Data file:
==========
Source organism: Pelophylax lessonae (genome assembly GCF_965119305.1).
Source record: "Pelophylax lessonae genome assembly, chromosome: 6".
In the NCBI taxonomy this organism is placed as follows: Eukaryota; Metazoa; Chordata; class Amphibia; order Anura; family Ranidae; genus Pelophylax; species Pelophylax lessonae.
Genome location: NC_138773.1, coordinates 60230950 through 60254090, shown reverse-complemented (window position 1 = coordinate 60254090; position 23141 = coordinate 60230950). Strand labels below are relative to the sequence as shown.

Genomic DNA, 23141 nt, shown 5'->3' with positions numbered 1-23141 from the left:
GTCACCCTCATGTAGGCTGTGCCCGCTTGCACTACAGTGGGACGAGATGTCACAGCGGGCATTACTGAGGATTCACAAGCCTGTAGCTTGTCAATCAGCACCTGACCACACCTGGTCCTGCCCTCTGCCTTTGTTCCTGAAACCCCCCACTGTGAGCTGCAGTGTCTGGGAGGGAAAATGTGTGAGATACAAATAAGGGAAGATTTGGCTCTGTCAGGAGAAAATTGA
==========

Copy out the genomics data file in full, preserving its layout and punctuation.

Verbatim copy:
Source organism: Pelophylax lessonae (genome assembly GCF_965119305.1).
Source record: "Pelophylax lessonae genome assembly, chromosome: 6".
In the NCBI taxonomy this organism is placed as follows: Eukaryota; Metazoa; Chordata; class Amphibia; order Anura; family Ranidae; genus Pelophylax; species Pelophylax lessonae.
Genome location: NC_138773.1, coordinates 60230950 through 60254090, shown reverse-complemented (window position 1 = coordinate 60254090; position 23141 = coordinate 60230950). Strand labels below are relative to the sequence as shown.

Genomic DNA, 23141 nt, shown 5'->3' with positions numbered 1-23141 from the left:
GTCACCCTCATGTAGGCTGTGCCCGCTTGCACTACAGTGGGACGAGATGTCACAGCGGGCATTACTGAGGATTCACAAGCCTGTAGCTTGTCAATCAGCACCTGACCACACCTGGTCCTGCCCTCTGCCTTTGTTCCTGAAACCCCCCACTGTGAGCTGCAGTGTCTGGGAGGGAAAATGTGTGAGATACAAATAAGGGAAGATTTGGCTCTGTCAGGAGAAAATTGA